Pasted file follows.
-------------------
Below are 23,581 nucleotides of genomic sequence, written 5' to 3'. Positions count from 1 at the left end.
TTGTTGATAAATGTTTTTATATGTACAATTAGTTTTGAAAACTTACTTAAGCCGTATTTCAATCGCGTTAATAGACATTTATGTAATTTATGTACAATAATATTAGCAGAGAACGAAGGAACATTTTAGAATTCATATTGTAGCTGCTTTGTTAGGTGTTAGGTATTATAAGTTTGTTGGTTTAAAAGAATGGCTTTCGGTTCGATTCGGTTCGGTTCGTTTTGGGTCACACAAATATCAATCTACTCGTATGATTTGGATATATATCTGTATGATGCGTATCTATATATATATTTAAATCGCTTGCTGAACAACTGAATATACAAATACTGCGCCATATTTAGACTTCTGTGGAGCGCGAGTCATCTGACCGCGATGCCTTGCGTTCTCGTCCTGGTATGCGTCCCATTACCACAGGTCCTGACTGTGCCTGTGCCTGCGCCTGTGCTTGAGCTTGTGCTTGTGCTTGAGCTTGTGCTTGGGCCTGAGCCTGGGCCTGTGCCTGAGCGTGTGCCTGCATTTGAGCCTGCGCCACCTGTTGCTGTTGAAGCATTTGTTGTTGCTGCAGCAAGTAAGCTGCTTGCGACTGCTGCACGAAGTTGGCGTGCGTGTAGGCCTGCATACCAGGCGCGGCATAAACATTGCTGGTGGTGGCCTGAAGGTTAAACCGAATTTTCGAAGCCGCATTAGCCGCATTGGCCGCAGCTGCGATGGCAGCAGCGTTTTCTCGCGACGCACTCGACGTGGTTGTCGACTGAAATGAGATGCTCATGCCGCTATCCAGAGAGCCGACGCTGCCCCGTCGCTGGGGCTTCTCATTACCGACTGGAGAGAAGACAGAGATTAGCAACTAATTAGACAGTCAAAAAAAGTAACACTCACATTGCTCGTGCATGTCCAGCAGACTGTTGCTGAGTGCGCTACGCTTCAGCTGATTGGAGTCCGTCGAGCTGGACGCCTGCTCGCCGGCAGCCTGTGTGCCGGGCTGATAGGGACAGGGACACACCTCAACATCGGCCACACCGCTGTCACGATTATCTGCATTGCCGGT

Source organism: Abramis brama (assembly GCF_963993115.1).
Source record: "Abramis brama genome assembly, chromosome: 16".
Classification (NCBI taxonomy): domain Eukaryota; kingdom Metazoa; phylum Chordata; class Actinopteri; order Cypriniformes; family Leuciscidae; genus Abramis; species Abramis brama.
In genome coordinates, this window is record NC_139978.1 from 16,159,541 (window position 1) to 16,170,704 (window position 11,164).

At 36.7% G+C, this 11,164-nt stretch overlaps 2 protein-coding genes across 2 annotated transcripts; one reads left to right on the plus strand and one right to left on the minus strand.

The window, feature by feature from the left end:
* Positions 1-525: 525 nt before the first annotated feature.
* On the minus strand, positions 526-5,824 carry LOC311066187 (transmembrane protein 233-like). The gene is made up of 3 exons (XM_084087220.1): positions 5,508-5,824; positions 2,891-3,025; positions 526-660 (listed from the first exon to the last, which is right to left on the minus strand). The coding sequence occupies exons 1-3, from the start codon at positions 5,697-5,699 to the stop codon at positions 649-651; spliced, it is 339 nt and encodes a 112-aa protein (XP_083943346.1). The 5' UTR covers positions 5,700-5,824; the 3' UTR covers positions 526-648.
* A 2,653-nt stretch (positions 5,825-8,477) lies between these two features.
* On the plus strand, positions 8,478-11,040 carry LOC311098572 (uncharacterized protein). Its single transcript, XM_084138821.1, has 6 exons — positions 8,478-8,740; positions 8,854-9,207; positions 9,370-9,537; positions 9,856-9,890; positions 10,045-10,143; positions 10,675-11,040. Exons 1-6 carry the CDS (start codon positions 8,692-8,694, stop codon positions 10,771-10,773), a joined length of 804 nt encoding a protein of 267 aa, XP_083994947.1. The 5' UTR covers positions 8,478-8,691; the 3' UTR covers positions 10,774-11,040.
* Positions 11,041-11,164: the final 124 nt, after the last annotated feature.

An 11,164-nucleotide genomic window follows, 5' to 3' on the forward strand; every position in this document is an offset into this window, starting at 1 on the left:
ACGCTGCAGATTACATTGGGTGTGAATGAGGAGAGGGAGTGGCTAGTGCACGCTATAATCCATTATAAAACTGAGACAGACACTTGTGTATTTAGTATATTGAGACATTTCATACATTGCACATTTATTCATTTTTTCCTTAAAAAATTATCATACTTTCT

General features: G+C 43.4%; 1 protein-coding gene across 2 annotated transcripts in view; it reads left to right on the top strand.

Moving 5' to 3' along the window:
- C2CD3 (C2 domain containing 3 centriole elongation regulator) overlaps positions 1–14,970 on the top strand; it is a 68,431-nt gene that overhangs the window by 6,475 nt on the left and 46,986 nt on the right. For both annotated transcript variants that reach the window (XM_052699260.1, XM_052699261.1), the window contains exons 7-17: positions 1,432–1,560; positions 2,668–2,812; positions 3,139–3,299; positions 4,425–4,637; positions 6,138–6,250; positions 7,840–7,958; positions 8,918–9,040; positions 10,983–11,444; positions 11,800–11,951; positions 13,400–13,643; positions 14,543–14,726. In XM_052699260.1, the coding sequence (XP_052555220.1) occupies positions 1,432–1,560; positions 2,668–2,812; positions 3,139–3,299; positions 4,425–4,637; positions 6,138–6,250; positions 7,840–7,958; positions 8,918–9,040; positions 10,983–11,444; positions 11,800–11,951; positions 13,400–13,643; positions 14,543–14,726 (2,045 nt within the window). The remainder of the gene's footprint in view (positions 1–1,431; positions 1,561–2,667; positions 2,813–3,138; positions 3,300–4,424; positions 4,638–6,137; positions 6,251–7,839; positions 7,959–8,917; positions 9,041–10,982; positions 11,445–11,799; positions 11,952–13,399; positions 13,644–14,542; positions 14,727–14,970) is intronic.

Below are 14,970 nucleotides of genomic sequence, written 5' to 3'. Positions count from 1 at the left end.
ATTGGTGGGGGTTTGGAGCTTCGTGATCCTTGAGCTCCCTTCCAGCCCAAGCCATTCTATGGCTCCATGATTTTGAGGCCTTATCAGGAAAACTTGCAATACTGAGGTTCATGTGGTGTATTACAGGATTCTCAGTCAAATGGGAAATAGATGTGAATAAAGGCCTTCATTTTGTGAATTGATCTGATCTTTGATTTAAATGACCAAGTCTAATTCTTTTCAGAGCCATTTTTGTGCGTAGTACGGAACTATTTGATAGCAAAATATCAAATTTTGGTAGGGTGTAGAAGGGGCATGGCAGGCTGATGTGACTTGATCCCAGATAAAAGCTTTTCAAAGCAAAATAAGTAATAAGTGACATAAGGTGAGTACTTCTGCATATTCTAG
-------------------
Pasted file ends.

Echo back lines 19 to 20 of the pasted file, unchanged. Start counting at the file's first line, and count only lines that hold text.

Below are 14,970 nucleotides of genomic sequence, written 5' to 3'. Positions count from 1 at the left end.
ATTGGTGGGGGTTTGGAGCTTCGTGATCCTTGAGCTCCCTTCCAGCCCAAGCCATTCTATGGCTCCATGATTTTGAGGCCTTATCAGGAAAACTTGCAATACTGAGGTTCATGTGGTGTATTACAGGATTCTCAGTCAAATGGGAAATAGATGTGAATAAAGGCCTTCATTTTGTGAATTGATCTGATCTTTGATTTAAATGACCAAGTCTAATTCTTTTCAGAGCCATTTTTGTGCGTAGTACGGAACTATTTGATAGCAAAATATCAAATTTTGGTAGGGTGTAGAAGGGGCATGGCAGGCTGATGTGACTTGATCCCAGATAAAAGCTTTTCAAAGCAAAATAAGTAATAAGTGACATAAGGTGAGTACTTCTGCATATTCTAG